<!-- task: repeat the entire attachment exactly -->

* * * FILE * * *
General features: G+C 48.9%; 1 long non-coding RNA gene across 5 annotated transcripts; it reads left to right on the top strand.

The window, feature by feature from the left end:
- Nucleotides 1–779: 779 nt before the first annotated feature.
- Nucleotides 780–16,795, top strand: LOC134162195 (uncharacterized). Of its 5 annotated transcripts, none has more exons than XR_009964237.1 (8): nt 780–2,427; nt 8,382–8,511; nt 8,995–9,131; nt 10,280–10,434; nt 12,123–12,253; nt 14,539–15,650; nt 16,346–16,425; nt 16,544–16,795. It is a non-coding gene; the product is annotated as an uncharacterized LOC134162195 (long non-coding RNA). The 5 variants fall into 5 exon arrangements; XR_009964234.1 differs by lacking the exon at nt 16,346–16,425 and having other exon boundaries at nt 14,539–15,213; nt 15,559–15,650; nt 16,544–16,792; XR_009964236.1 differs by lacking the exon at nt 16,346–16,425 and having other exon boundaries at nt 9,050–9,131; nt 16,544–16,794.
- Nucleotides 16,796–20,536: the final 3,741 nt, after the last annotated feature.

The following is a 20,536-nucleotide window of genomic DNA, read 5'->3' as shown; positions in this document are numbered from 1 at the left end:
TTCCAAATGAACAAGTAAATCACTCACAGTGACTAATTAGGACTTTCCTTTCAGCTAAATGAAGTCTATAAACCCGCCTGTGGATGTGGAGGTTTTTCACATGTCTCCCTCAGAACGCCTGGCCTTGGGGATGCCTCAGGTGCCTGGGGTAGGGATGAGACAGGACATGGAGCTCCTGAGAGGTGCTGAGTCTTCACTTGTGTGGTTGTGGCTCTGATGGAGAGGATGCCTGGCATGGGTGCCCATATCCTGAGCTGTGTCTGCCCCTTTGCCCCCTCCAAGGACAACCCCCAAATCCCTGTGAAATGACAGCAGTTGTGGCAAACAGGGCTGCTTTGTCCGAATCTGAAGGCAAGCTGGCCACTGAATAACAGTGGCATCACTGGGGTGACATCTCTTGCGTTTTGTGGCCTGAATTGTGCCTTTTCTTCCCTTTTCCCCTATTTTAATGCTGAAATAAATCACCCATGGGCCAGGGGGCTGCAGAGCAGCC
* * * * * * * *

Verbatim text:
General features: G+C 48.9%; 1 long non-coding RNA gene across 5 annotated transcripts; it reads left to right on the top strand.

The window, feature by feature from the left end:
- Nucleotides 1–779: 779 nt before the first annotated feature.
- Nucleotides 780–16,795, top strand: LOC134162195 (uncharacterized). Of its 5 annotated transcripts, none has more exons than XR_009964237.1 (8): nt 780–2,427; nt 8,382–8,511; nt 8,995–9,131; nt 10,280–10,434; nt 12,123–12,253; nt 14,539–15,650; nt 16,346–16,425; nt 16,544–16,795. It is a non-coding gene; the product is annotated as an uncharacterized LOC134162195 (long non-coding RNA). The 5 variants fall into 5 exon arrangements; XR_009964234.1 differs by lacking the exon at nt 16,346–16,425 and having other exon boundaries at nt 14,539–15,213; nt 15,559–15,650; nt 16,544–16,792; XR_009964236.1 differs by lacking the exon at nt 16,346–16,425 and having other exon boundaries at nt 9,050–9,131; nt 16,544–16,794.
- Nucleotides 16,796–20,536: the final 3,741 nt, after the last annotated feature.

The following is a 20,536-nucleotide window of genomic DNA, read 5'->3' as shown; positions in this document are numbered from 1 at the left end:
TTCCAAATGAACAAGTAAATCACTCACAGTGACTAATTAGGACTTTCCTTTCAGCTAAATGAAGTCTATAAACCCGCCTGTGGATGTGGAGGTTTTTCACATGTCTCCCTCAGAACGCCTGGCCTTGGGGATGCCTCAGGTGCCTGGGGTAGGGATGAGACAGGACATGGAGCTCCTGAGAGGTGCTGAGTCTTCACTTGTGTGGTTGTGGCTCTGATGGAGAGGATGCCTGGCATGGGTGCCCATATCCTGAGCTGTGTCTGCCCCTTTGCCCCCTCCAAGGACAACCCCCAAATCCCTGTGAAATGACAGCAGTTGTGGCAAACAGGGCTGCTTTGTCCGAATCTGAAGGCAAGCTGGCCACTGAATAACAGTGGCATCACTGGGGTGACATCTCTTGCGTTTTGTGGCCTGAATTGTGCCTTTTCTTCCCTTTTCCCCTATTTTAATGCTGAAATAAATCACCCATGGGCCAGGGGGCTGCAGAGCAGCC